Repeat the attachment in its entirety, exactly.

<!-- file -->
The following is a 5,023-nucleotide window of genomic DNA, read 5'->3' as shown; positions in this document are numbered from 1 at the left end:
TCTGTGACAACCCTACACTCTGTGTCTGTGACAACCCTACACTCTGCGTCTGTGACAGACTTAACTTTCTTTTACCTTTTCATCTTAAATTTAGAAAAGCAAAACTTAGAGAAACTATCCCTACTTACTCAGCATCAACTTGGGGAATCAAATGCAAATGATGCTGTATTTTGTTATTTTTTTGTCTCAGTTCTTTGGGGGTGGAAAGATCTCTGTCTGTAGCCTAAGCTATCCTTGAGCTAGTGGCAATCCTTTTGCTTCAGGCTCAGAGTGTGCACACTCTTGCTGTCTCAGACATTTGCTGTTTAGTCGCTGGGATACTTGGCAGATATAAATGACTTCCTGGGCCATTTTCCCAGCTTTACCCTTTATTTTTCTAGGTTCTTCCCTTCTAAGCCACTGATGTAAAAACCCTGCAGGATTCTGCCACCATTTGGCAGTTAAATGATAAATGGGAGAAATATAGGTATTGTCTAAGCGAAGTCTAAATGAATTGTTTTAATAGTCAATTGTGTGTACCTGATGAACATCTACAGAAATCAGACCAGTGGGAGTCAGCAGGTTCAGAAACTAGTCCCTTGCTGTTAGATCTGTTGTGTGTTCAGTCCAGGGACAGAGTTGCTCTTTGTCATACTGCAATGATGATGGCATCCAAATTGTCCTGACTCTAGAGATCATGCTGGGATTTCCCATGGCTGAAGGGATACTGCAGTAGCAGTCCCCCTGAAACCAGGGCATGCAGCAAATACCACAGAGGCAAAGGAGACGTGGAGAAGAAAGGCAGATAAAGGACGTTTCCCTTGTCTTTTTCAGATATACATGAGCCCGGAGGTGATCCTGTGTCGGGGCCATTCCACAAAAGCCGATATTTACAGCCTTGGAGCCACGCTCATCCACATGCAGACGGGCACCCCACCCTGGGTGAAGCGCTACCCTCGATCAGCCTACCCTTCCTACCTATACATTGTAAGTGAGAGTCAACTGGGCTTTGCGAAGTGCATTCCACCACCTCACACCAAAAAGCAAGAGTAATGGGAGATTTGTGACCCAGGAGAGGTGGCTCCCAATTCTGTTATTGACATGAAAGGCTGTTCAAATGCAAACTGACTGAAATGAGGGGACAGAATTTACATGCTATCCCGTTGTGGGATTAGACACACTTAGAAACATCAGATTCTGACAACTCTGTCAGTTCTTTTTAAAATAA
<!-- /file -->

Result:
The following is a 5,023-nucleotide window of genomic DNA, read 5'->3' as shown; positions in this document are numbered from 1 at the left end:
TCTGTGACAACCCTACACTCTGTGTCTGTGACAACCCTACACTCTGCGTCTGTGACAGACTTAACTTTCTTTTACCTTTTCATCTTAAATTTAGAAAAGCAAAACTTAGAGAAACTATCCCTACTTACTCAGCATCAACTTGGGGAATCAAATGCAAATGATGCTGTATTTTGTTATTTTTTTGTCTCAGTTCTTTGGGGGTGGAAAGATCTCTGTCTGTAGCCTAAGCTATCCTTGAGCTAGTGGCAATCCTTTTGCTTCAGGCTCAGAGTGTGCACACTCTTGCTGTCTCAGACATTTGCTGTTTAGTCGCTGGGATACTTGGCAGATATAAATGACTTCCTGGGCCATTTTCCCAGCTTTACCCTTTATTTTTCTAGGTTCTTCCCTTCTAAGCCACTGATGTAAAAACCCTGCAGGATTCTGCCACCATTTGGCAGTTAAATGATAAATGGGAGAAATATAGGTATTGTCTAAGCGAAGTCTAAATGAATTGTTTTAATAGTCAATTGTGTGTACCTGATGAACATCTACAGAAATCAGACCAGTGGGAGTCAGCAGGTTCAGAAACTAGTCCCTTGCTGTTAGATCTGTTGTGTGTTCAGTCCAGGGACAGAGTTGCTCTTTGTCATACTGCAATGATGATGGCATCCAAATTGTCCTGACTCTAGAGATCATGCTGGGATTTCCCATGGCTGAAGGGATACTGCAGTAGCAGTCCCCCTGAAACCAGGGCATGCAGCAAATACCACAGAGGCAAAGGAGACGTGGAGAAGAAAGGCAGATAAAGGACGTTTCCCTTGTCTTTTTCAGATATACATGAGCCCGGAGGTGATCCTGTGTCGGGGCCATTCCACAAAAGCCGATATTTACAGCCTTGGAGCCACGCTCATCCACATGCAGACGGGCACCCCACCCTGGGTGAAGCGCTACCCTCGATCAGCCTACCCTTCCTACCTATACATTGTAAGTGAGAGTCAACTGGGCTTTGCGAAGTGCATTCCACCACCTCACACCAAAAAGCAAGAGTAATGGGAGATTTGTGACCCAGGAGAGGTGGCTCCCAATTCTGTTATTGACATGAAAGGCTGTTCAAATGCAAACTGACTGAAATGAGGGGACAGAATTTACATGCTATCCCGTTGTGGGATTAGACACACTTAGAAACATCAGATTCTGACAACTCTGTCAGTTCTTTTTAAAATAA